Raising Kings: A Three-Part Audio Series From Education Week/NPR (Episode 3)
For the last two weeks, you’ve gotten to know the remarkable educators and students at Ron Brown College Prep, the Washington, D.C. high school designed specifically to meet the needs of young men of color in the nation’s capital.
In the first episode, Principal Ben Williams and his team worked hard to establish the school’s radically different approach to educating adolescent boys, known as “kings”: pairing high expectations with unconditional love and restorative justice.
Things got more challenging in Episode 2, as the demands of meeting the social-emotional needs of some of Ron Brown’s kings started to collide with mounting pressure on teachers to educate students who’ve lost years of math and literacy instruction.
In this final episode, second semester has kicked off at Ron Brown. The kings are going on field trips and college visits—enrichment experiences that take many of them out of D.C. for the first time. Some high-achieving kings sit in on an English class at George Washington University, exposing them to possibilities they’d not ever imagined.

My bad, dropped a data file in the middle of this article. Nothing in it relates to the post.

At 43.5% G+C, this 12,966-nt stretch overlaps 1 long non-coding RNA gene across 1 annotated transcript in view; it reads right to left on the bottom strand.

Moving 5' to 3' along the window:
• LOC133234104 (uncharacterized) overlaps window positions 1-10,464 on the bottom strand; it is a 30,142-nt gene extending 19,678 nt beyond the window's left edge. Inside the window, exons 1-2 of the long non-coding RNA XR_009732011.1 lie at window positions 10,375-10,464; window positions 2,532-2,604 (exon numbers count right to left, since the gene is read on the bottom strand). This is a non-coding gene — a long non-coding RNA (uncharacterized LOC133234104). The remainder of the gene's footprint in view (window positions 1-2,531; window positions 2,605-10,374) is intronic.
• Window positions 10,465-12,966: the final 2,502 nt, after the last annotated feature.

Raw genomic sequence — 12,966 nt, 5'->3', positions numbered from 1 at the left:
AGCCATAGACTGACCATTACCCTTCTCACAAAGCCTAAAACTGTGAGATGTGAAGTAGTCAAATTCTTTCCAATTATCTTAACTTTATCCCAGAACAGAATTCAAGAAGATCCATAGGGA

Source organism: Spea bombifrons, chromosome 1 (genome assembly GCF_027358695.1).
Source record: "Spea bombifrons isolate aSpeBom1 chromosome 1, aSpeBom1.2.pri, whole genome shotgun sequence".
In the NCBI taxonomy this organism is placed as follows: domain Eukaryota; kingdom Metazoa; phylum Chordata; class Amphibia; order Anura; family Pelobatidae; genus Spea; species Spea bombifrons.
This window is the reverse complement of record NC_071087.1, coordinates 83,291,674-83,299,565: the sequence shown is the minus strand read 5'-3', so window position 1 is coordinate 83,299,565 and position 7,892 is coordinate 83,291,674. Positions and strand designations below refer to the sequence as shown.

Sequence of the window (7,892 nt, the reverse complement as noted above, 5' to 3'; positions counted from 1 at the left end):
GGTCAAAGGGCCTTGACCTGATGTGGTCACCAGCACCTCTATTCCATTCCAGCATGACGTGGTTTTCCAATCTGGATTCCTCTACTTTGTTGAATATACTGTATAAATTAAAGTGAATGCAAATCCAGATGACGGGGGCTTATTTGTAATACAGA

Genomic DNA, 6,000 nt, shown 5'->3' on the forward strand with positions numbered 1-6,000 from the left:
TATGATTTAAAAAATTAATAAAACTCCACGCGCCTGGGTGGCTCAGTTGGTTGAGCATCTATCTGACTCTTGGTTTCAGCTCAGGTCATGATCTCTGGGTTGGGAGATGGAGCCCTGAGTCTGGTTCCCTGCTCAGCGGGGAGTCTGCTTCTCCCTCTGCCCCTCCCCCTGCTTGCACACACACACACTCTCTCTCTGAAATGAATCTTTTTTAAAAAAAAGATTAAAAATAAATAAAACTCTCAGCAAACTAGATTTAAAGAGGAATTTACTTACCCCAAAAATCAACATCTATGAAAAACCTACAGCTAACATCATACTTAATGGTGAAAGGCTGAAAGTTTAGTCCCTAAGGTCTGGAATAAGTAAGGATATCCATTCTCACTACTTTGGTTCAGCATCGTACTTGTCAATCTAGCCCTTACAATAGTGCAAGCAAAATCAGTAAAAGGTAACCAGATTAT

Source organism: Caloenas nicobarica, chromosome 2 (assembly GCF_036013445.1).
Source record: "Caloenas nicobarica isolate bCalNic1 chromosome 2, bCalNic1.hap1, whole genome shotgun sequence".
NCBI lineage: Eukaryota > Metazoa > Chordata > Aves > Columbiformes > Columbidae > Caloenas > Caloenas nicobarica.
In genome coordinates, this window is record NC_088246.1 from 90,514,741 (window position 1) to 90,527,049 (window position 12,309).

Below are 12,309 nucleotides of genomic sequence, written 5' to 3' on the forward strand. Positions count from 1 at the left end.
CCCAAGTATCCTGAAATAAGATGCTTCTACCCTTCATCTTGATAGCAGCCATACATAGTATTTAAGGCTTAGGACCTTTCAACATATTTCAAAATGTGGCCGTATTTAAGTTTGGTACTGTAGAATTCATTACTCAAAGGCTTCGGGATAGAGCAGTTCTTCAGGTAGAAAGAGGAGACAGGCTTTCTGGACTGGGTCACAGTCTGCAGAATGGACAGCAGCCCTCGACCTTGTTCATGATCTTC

But the school’s lofty ideals are also crashing headlong into reality.
Forty of the 100 kings are at risk of failing the 9th grade. The staff’s focus on building the school’s climate and culture shifts more squarely to interventions on the academic side.
In late spring, grading policies in D.C. Public Schools that impact promotion to the 10th grade will test the Ron Brown family. Several faculty members worry that the school has compromised its high expectations, and this sets off a clash with Principal Williams and the CARE team.
Listen to Episode Three
This episode originally aired Nov. 1, 2017 on NPR’s Code Switch. It’s introduced by Code Switch’s Shereen Marisol Meraji and Gene Demby.
Single-gender education has long been a pillar in the private-school sector, but schools exclusively for young men like D.C.'s Ron Brown College Prep are relatively rare in traditional public school districts.
Monica Hopkins-Maxwell, the executive director of the ACLU of the District of Columbia explains the legal hurdles to opening single-gender schools in the public school sector.
And Erin Pahlke, an assistant professor of psychology at Whitman College, discusses what research has shown so far on the effectiveness of single-gender education.
About This Series
Education Week’s Kavitha Cardoza and NPR’s Cory Turner discuss how they reported for a year on a new high school in Washington, D.C., designed to meet the needs of young men of color.